Former Deutsche Bank Technology Veteran, Ed Budd Joins ConsenSys

Budd joins the blockchain startup group after two decades at Deutsche Bank in senior technology roles.

Longtime technology specialist Ed Budd has joined UK-based blockchain firm ConsenSys to help kickstart its development and launch. The new role at the startup group represents a notable change from his tenure at Deutsche Bank, which saw him working for nearly two decades in senior technology roles.

Mr. Budd worked previously as Deutsche Bank’s Chief Digital Officer and Managing Director, part of a lengthy career with the lender extending back to 1998. During this period, he helped launch a wide range of innovative tech projects and other initiatives – his skill set will be instrumental in assisting with ConsenSys’s launch and future development.

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ConsenSys, or Consensus Systems, is a blockchain software technology company founded by Joseph Lubin. The group is a venture production studio, constructing decentralized applications and various developer and end-user tools for blockchain use.

Mr. Budd will be leaned on extensively to support the launch of the group’s new UK office. Presently, ConsenSys boasts around 450 employees globally, including offices in New York, San Francisco, Toronto, Dubai, Singapore, and Brisbane.

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Budd joins a growing list of twelve former bankers that have already been recruited by ConsenSys. This includes Nelson Pimenta, the group’s lead product designer, joined from JP Morgan, while its Project Manager Joshua Cassidy joined from Credit Suisse – ConsenSys’s Chief of Staff Jeremy Millar worked formerly as an investment banker at Goldman Sachs.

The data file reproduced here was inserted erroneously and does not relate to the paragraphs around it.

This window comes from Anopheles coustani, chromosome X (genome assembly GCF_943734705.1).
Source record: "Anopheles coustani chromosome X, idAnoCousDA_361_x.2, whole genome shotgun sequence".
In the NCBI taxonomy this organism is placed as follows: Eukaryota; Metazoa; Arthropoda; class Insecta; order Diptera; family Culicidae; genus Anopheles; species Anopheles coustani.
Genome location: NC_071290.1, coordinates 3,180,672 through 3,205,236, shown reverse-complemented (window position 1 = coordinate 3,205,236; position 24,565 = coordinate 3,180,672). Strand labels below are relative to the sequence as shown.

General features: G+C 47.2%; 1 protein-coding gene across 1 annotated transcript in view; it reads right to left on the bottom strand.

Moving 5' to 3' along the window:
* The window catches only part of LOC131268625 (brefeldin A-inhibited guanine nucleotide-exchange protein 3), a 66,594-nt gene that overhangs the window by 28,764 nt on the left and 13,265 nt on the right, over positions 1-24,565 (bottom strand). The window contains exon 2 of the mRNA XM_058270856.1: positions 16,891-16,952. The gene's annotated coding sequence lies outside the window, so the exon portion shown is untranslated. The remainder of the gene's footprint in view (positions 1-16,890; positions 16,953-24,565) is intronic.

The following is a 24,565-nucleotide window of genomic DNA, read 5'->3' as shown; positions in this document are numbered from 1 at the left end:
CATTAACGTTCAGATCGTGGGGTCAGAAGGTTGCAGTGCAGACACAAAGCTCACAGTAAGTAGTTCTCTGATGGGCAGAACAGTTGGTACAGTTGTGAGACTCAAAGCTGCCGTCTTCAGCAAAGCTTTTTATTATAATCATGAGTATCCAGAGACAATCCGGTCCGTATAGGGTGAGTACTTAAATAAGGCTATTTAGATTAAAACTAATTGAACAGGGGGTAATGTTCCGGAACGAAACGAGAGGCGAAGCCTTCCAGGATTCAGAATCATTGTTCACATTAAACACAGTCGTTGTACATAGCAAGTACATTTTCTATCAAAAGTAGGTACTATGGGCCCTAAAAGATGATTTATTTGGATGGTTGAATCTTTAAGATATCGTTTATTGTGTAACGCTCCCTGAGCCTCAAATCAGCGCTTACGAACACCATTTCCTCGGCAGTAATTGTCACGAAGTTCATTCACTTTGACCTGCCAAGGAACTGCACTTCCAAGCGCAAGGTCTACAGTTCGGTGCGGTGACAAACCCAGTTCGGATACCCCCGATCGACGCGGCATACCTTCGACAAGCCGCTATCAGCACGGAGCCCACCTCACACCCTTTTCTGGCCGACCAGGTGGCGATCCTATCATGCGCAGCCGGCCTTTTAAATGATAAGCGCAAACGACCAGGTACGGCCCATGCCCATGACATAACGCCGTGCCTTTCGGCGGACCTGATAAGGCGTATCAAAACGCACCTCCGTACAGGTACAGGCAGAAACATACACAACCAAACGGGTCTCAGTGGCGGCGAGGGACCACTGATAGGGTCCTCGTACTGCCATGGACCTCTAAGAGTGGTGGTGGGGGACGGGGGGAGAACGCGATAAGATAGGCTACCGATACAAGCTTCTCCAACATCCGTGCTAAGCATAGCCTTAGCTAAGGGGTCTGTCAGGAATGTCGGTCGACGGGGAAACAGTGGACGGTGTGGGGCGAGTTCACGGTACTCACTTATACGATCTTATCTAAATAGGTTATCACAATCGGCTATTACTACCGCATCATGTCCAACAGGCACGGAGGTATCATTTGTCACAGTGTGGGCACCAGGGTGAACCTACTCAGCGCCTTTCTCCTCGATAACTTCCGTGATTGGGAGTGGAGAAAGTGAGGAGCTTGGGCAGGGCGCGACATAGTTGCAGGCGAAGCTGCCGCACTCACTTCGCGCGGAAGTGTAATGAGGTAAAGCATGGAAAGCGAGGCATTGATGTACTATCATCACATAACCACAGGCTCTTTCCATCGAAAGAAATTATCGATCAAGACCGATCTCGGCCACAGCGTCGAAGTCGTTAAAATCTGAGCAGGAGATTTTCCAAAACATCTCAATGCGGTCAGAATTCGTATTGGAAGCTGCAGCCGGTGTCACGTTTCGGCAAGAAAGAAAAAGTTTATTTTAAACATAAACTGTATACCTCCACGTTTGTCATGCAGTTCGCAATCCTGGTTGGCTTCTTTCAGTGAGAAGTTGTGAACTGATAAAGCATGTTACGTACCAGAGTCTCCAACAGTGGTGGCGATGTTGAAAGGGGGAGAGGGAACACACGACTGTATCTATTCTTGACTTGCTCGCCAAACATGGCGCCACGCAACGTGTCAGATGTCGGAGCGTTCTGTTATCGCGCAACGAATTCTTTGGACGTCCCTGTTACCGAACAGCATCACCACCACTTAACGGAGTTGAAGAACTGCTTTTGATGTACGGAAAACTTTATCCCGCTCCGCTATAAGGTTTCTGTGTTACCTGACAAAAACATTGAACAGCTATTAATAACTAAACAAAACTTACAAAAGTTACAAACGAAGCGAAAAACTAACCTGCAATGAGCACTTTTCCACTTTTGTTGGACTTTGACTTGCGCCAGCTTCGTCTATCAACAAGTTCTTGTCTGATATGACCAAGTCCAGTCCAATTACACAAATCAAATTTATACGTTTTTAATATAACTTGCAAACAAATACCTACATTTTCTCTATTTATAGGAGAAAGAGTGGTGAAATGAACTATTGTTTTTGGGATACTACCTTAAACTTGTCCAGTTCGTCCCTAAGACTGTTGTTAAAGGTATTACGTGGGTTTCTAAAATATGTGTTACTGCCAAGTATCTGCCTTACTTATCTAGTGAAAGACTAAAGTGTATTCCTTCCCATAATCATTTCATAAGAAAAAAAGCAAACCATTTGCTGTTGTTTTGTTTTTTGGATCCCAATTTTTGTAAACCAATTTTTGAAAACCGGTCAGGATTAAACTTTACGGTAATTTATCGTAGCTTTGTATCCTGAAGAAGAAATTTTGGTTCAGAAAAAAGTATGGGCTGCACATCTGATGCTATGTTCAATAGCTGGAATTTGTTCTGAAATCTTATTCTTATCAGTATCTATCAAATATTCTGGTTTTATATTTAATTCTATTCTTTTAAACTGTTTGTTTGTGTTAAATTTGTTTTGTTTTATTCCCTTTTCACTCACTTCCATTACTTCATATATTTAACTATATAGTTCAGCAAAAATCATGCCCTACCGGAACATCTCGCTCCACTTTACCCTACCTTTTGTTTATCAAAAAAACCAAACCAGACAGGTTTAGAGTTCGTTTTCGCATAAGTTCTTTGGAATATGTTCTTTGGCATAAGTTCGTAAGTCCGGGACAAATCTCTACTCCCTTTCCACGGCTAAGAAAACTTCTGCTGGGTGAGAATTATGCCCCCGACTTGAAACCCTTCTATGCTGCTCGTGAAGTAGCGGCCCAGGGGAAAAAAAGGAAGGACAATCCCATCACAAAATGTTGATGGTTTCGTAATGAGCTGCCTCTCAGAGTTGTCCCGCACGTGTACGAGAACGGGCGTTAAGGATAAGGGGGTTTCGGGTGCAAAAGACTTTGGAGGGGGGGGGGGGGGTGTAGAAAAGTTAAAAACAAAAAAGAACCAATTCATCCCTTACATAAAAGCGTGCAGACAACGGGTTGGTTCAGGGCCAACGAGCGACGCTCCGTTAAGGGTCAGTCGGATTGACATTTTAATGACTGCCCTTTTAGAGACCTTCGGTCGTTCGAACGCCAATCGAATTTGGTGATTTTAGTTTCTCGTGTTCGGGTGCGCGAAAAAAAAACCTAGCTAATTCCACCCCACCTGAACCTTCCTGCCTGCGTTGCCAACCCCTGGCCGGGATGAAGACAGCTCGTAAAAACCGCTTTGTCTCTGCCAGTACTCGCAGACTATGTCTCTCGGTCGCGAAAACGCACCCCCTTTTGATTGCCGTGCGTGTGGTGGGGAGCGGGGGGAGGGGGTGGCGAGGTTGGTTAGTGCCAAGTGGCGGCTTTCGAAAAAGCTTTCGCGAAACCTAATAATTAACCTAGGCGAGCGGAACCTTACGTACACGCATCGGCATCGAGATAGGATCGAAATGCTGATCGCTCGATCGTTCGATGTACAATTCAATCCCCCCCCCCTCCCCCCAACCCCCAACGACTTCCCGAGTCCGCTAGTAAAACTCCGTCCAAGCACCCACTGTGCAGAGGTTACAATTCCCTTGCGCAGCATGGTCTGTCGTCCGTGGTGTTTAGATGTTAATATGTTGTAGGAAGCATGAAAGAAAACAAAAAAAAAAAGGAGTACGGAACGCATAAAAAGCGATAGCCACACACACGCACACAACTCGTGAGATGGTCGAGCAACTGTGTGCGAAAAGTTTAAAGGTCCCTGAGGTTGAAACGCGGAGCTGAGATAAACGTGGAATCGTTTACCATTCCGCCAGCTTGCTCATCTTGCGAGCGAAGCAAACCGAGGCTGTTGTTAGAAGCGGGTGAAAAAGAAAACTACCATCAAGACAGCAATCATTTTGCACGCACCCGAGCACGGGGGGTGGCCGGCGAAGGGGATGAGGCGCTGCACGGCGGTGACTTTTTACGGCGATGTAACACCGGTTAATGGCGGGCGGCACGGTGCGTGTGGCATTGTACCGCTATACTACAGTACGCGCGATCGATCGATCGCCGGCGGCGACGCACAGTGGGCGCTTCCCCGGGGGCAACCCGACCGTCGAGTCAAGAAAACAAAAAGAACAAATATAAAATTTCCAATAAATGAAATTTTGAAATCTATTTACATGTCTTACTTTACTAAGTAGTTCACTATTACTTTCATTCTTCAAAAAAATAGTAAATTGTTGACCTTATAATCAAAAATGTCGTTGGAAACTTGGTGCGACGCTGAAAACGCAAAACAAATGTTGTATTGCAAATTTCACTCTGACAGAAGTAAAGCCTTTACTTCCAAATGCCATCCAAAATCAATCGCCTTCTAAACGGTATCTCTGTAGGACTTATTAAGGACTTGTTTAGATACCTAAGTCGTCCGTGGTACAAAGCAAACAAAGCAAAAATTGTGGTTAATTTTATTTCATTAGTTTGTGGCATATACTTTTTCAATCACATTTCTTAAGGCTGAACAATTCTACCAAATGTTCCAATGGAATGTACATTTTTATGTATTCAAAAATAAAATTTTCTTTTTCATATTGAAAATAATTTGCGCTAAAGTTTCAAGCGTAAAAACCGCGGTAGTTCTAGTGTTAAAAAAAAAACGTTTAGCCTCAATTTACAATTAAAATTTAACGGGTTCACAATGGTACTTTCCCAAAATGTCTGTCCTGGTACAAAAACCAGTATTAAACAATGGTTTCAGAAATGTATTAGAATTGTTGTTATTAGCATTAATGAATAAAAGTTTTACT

Ed Budd

Mr. Budd recently parted ways with Deutsche Bank back in September, having worked the entirety of his career at the German lender. His tenure focused on leading the development of new digital products at the bank as well as undertaking lead efforts to pursue innovative technology for the bank. This included oversight of Deutsche Bank’s efforts with distributed ledger technology (DLT) and its interaction with fintech firms.

The move is the latest example of leading personnel in the banking space moving out of the sector into fintech or blockchain startups. On the whole, the banking space has had trouble holding onto top-tier talent, with a premium being paid for experts in technology or other disruptive innovations, including blockchain.

This has not stopped banks from pursuing their own blockchain research and capabilities however, which have largely towed a more digitized approach in recent years in a bid to update legacy systems. Moving forward, Mr. Budd is unlikely to be the last big-name specialist to part ways with the banking sector, especially as new startups gain traction in London.

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